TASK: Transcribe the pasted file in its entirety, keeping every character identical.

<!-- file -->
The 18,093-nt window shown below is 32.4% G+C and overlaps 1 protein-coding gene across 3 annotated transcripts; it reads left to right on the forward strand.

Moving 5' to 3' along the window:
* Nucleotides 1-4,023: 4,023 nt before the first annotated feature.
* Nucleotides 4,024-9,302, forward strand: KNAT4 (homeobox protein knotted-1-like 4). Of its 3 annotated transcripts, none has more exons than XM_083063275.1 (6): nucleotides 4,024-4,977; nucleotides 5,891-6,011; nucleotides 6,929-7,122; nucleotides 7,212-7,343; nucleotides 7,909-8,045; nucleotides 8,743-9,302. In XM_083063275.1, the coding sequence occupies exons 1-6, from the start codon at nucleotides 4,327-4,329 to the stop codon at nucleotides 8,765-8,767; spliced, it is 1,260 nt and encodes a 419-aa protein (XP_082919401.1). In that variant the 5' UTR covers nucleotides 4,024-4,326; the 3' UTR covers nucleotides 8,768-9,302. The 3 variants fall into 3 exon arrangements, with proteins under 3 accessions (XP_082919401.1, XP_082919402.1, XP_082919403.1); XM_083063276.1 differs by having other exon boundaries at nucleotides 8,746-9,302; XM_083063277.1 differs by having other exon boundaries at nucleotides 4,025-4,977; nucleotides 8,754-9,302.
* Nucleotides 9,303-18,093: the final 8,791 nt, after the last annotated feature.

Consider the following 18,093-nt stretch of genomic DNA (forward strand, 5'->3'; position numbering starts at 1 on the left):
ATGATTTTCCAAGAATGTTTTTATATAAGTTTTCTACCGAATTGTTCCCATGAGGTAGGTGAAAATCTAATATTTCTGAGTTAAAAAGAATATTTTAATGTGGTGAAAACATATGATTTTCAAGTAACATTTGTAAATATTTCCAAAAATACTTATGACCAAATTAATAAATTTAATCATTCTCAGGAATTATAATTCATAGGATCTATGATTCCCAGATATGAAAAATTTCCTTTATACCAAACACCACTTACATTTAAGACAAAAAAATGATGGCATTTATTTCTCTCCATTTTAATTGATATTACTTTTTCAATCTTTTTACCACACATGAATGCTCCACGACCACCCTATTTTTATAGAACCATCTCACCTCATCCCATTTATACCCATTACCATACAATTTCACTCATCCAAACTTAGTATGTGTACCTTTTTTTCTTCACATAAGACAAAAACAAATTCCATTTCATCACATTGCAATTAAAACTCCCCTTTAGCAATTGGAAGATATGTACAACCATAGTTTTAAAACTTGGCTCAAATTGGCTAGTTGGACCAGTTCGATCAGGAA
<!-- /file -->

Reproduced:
The 18,093-nt window shown below is 32.4% G+C and overlaps 1 protein-coding gene across 3 annotated transcripts; it reads left to right on the forward strand.

Moving 5' to 3' along the window:
* Nucleotides 1-4,023: 4,023 nt before the first annotated feature.
* Nucleotides 4,024-9,302, forward strand: KNAT4 (homeobox protein knotted-1-like 4). Of its 3 annotated transcripts, none has more exons than XM_083063275.1 (6): nucleotides 4,024-4,977; nucleotides 5,891-6,011; nucleotides 6,929-7,122; nucleotides 7,212-7,343; nucleotides 7,909-8,045; nucleotides 8,743-9,302. In XM_083063275.1, the coding sequence occupies exons 1-6, from the start codon at nucleotides 4,327-4,329 to the stop codon at nucleotides 8,765-8,767; spliced, it is 1,260 nt and encodes a 419-aa protein (XP_082919401.1). In that variant the 5' UTR covers nucleotides 4,024-4,326; the 3' UTR covers nucleotides 8,768-9,302. The 3 variants fall into 3 exon arrangements, with proteins under 3 accessions (XP_082919401.1, XP_082919402.1, XP_082919403.1); XM_083063276.1 differs by having other exon boundaries at nucleotides 8,746-9,302; XM_083063277.1 differs by having other exon boundaries at nucleotides 4,025-4,977; nucleotides 8,754-9,302.
* Nucleotides 9,303-18,093: the final 8,791 nt, after the last annotated feature.

Consider the following 18,093-nt stretch of genomic DNA (forward strand, 5'->3'; position numbering starts at 1 on the left):
ATGATTTTCCAAGAATGTTTTTATATAAGTTTTCTACCGAATTGTTCCCATGAGGTAGGTGAAAATCTAATATTTCTGAGTTAAAAAGAATATTTTAATGTGGTGAAAACATATGATTTTCAAGTAACATTTGTAAATATTTCCAAAAATACTTATGACCAAATTAATAAATTTAATCATTCTCAGGAATTATAATTCATAGGATCTATGATTCCCAGATATGAAAAATTTCCTTTATACCAAACACCACTTACATTTAAGACAAAAAAATGATGGCATTTATTTCTCTCCATTTTAATTGATATTACTTTTTCAATCTTTTTACCACACATGAATGCTCCACGACCACCCTATTTTTATAGAACCATCTCACCTCATCCCATTTATACCCATTACCATACAATTTCACTCATCCAAACTTAGTATGTGTACCTTTTTTTCTTCACATAAGACAAAAACAAATTCCATTTCATCACATTGCAATTAAAACTCCCCTTTAGCAATTGGAAGATATGTACAACCATAGTTTTAAAACTTGGCTCAAATTGGCTAGTTGGACCAGTTCGATCAGGAA